That is not applicable to custom wheelchairs which you can choice where you want your caster housing barrel.

  6. #46
    Quote Originally Posted by totoL1 View Post
    That is not applicable to custom wheelchairs which you can choice where you want your caster housing barrel.
    Sorry i didn't know we were talking only about custom wheelchairs, I must have missed that part of the conversation. I know it is applicable to Tilite and Quickie which I would say the majority of the people on here have.
    Most everything I say is

  7. #47
    Quote Originally Posted by TexasWheelz View Post
    Sorry i didn't know we were talking only about custom wheelchairs, I must have missed that part of the conversation. I know it is applicable to Tilite and Quickie which I would say the majority of the people on here have.
    We was talking about stability and i didn`t understand at first somethings about vertical stability, but now i do, SCI_OTR and you have described to me.

  8. #48
    Good explanation, Texas!!

    Quote Originally Posted by totoL1 View Post
    That is not applicable to custom wheelchairs which you can choice where you want your caster housing barrel.
    Fork stem placement and the length of the tubing that attaches the caster housing/caster barrel to the front frame is dependent to some extent on the front frame angle. Yet again, the Pythagorean theorem provides some of the rationale...



    Think of Point "B" as the intersection of the front frame with the footrest and Point "C" as the point where the caster makes contact with the ground.

    The fork stem (line "b") must be vertical. Caster trail , caster diameter, and swivel radius should also be taken into consideration since the casters must be able to clear the footplate.

    Unless one opts for a "custom" caster housing placement out to the side, similar to the now infamous caster housing setting 1 on a Q7, as Angle "A" increases so will the distance between the caster and the front of the footrest (Line "a").


  9. #49
    Quote Originally Posted by SCI_OTR View Post

    The fork stem (line "b") must be vertical. Caster trail , caster diameter, and swivel radius should also be taken into consideration since the casters must be able to clear the footplate.

    Unless one opts for a "custom" caster housing placement out to the side, similar to the now infamous caster housing setting 1 on a Q7, as Angle "A" increases so will the distance between the caster and the front of the footrest (Line "a").
    OK, now i understand it perfectly.
    When i was in Oracing factory i told to the engineer that i wanted my chair with 1.2" more distance between axles( rear wheels and caster), so i stay with the same cog, so they need to move the caster barrel housing, when he do the cad and i saw the width between caster barrel housing was really wide because i moved to 5" caster, but in reality was like that for save what you told about radius of the caster for clear the footplate, but the engineers estimate that measurement assuming all the adjustaments that can be done with the footplate( of course they have to do it like that), But some times we don`t need that radius, like me, i have a solid seat pan and that make my foot been in a higher position so i reduced around 2" between my casters housing.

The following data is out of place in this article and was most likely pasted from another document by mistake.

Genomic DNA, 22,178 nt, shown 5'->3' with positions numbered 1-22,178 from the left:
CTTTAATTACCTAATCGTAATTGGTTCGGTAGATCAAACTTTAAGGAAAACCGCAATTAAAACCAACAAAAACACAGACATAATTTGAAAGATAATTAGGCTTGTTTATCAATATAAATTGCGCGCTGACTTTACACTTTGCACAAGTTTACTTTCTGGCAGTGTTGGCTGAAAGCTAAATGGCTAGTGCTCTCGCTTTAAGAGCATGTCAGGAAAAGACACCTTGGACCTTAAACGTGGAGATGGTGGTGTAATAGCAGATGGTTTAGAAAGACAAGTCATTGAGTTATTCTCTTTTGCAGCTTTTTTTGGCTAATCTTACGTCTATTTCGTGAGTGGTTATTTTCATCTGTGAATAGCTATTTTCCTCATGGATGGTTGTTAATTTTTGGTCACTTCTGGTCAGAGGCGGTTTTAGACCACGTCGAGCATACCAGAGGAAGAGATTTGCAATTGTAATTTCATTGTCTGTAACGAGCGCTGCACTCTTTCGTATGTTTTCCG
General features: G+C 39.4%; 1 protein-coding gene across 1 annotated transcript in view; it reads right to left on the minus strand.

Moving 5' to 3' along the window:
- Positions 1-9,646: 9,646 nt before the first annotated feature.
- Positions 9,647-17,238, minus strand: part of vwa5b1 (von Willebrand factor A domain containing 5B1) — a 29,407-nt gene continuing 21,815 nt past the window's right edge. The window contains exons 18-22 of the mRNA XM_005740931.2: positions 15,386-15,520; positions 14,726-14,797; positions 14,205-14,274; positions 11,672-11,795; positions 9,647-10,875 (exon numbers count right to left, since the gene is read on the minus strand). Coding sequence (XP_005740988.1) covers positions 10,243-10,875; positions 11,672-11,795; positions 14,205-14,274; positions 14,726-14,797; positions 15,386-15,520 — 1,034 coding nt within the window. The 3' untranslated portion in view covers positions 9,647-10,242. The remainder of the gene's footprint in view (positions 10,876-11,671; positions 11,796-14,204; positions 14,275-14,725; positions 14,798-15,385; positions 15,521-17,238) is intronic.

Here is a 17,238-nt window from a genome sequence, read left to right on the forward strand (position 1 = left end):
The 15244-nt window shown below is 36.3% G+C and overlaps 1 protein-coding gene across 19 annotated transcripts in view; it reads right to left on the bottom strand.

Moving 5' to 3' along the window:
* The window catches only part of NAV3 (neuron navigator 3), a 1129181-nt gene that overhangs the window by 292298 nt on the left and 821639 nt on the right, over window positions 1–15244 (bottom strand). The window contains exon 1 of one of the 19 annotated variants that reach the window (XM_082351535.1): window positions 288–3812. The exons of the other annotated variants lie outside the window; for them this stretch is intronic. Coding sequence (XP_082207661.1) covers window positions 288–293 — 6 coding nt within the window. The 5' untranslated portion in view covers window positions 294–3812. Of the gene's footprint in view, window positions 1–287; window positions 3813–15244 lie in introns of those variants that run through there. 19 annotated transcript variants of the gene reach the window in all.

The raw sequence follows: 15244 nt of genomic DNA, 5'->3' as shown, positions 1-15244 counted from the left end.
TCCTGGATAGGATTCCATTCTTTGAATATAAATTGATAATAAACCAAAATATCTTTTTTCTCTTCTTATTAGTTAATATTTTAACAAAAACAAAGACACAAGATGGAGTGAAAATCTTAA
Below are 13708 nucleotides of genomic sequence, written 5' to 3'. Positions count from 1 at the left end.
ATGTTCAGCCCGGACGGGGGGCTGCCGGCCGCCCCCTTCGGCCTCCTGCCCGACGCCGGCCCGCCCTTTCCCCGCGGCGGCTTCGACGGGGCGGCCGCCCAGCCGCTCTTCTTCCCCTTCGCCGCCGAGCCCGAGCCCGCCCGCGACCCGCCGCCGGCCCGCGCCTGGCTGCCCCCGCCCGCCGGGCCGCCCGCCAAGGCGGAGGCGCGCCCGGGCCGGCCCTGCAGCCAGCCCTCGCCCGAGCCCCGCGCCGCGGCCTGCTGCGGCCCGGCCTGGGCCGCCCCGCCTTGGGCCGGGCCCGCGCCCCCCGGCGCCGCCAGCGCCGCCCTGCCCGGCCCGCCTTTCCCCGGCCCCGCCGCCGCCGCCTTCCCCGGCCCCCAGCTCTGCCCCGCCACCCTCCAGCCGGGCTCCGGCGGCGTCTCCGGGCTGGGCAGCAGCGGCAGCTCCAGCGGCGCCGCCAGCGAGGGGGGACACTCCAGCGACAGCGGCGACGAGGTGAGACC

As you can see in the first pic, look how near is my caster housing to the frame for have 5" casters, but in the second pic you can see the explanation, i can adjust around an ich down my footplate but not more, but sure i will never move it.

  10. #50
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    Smile My new TR3

    Hey guys,

    I want to thank you all for the tips and suggestions you had posted, I really appreciate it. After a couple weeks of adjusting to my new chair, my balance improved tremendously, I no longer feel like I am going to fall forward. All the new settings have also eliminated my back pain which I am ecstatic about. The small hiccups as far as the correct wheels and footplate were corrected by TiLite as soon as I notified them. They did everything to correct the problem and fix it. My footplate now has the heel cut out and is wide enough to fit all widths of shoes. Also my pink spinergy wheels add the perfect touch to my chair. My chair is now complete and is on point as to what I had ordered. I am very happy with my new chair and the fit is perfect. I truly recommend this model if you feel it is right for you.

    Thanks kindly,
    Steph Sablan Attachment 46663